• \$\begingroup\$ @a concerned citizen If instead of having two first order filters with identical cut frequencies i had two first order filters with different cut frequencies how would i proceed with transforming from two first order stages to a single second order stage using Sallen-key configuration? How do i find the new cut frequency and Q? \$\endgroup\$
    – Scipio
    Jul 22, 2022 at 15:02
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    \$\begingroup\$ @G0tBlackOps Sounds like a new question but, in short, the same as before: you combine the two 1st order into a 2nd order. You won't have one \$\omega^2\$, you'll have \$\omega_1\omega_2\$. Q will be less than 0.5, so it will be an overdamped case. E.g. \$s/(s+2)\cdot s/(s+3)=s^2/(s^2+5s+6)\;\Rightarrow\;\omega=\sqrt6,\;Q=\sqrt6/5\$. You can also combine a lowpass and a highpass, just the same. \$\endgroup\$ Jul 22, 2022 at 17:21
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    \$\begingroup\$ (When using @, the names must not contain spaces. Use it with @<TAB> to cycle between the available names. if none comes out then there is no need for @). \$\endgroup\$ Jul 23, 2022 at 6:24
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Two isolated (buffered) first-order filters and one integrated second-order filter should not have the same transfer function. The second order filter can have several configurations (Butterworth, Bessel, Chebyshev, etc.). Each configuration has different frequency and phase plots.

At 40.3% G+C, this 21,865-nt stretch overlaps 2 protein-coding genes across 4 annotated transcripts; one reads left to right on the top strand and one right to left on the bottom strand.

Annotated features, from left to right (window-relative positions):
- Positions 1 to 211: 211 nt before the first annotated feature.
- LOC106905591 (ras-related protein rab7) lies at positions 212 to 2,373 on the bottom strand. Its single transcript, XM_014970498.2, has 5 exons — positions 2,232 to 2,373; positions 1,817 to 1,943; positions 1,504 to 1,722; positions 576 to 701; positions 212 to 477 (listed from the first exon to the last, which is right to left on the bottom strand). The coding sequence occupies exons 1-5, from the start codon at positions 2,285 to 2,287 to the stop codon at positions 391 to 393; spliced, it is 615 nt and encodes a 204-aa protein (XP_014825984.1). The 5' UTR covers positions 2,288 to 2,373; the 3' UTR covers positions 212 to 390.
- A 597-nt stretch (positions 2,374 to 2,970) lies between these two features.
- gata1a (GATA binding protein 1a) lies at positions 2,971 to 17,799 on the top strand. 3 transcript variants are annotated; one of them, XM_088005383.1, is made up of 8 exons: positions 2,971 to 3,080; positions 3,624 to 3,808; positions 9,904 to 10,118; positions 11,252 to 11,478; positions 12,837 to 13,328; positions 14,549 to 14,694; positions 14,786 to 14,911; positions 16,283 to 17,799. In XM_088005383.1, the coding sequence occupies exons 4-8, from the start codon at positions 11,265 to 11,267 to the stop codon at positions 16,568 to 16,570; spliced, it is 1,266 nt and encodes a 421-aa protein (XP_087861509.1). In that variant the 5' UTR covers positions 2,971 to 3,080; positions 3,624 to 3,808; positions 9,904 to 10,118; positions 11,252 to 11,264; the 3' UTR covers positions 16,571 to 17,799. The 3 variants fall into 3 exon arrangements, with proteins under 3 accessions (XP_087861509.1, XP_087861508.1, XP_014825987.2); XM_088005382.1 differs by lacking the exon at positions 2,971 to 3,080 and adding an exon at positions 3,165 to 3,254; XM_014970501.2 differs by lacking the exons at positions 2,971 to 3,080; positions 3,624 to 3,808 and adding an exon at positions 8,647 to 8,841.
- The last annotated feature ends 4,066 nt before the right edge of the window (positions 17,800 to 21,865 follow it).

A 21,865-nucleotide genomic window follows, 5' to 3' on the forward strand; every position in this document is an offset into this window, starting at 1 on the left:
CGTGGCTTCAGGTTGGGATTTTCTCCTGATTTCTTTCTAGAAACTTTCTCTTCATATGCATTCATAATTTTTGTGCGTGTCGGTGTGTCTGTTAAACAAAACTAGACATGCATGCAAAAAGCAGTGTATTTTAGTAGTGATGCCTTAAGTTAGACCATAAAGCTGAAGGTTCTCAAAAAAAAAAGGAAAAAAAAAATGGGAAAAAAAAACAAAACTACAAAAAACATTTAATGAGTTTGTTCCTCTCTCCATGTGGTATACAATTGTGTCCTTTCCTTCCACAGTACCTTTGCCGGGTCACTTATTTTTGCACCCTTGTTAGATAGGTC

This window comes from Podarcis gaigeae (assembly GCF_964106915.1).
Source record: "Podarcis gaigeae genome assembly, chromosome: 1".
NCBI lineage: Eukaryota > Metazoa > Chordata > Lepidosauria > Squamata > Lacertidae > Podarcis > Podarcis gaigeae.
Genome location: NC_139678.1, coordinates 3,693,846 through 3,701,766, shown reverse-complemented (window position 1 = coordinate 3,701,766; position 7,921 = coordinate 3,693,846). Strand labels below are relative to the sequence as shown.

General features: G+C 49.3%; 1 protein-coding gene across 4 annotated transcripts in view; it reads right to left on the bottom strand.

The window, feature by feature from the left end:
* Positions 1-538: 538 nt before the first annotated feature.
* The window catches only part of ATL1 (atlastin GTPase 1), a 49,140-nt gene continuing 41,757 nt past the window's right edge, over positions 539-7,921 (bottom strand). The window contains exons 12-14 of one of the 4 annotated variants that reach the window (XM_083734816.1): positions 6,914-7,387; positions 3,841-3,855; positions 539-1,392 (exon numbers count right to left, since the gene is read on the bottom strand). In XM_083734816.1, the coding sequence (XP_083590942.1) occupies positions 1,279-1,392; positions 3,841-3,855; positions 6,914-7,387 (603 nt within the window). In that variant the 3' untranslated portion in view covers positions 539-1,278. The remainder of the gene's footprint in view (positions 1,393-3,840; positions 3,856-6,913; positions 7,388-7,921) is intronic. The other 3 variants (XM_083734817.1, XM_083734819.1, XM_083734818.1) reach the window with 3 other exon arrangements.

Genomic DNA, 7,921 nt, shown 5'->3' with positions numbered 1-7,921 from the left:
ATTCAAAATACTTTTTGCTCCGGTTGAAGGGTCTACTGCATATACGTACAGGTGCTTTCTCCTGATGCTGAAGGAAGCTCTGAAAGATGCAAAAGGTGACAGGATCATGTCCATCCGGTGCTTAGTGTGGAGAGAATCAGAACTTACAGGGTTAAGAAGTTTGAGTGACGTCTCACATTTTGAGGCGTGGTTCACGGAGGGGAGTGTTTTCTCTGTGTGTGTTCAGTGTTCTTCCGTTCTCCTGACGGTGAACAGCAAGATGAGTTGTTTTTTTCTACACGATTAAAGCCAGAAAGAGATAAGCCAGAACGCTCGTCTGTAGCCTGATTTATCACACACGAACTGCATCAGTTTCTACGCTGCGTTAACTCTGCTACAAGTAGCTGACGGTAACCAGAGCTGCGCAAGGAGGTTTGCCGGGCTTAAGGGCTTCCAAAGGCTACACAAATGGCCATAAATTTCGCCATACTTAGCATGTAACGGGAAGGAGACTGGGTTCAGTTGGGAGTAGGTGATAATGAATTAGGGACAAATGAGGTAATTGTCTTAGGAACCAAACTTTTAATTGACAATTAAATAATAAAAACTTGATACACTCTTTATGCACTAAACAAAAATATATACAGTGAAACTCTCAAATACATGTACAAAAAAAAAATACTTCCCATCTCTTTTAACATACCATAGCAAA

A second order Butterworth filter is the most similar to a single pole R-C filter. One way to tell that they are different is that for identical input signal amplitudes, the cascaded circuit will have an output level of -6 dB at the corner frequency, while the 2-pole Butterworth will be at -3 dB at the corner.

There are many filter tutorials and calculator websites that have the transfer functions for the most common multi-pole configurations.

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  • \$\begingroup\$ I did what was suggest from this post - electronics.stackexchange.com/questions/627660/… To save some two op amps from the first 4 stages. I already did it from the low-pass filter and it worked fine. \$\endgroup\$
    – Scipio
    Jul 22, 2022 at 0:46
  • \$\begingroup\$ I already did it for the first two stages (sallen-key for low pass filter) and it worked fine. I dont want to use Butterworth, Bessel, Chebyshev and so on because i will have a different response for the filter when it has to be equal to the original with all the op amps. \$\endgroup\$
    – Scipio
    Jul 22, 2022 at 0:54
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    \$\begingroup\$ This is not correct: a 2nd order can mimic two RC section, buffered or not. They are not restricted to classical filter design such as Butterworth, Chebyshev, etc. So you can definitely "compact" two 1st order RC into one active 2nd order filter. All there is to do is to match the Q. \$\endgroup\$ Jul 22, 2022 at 6:43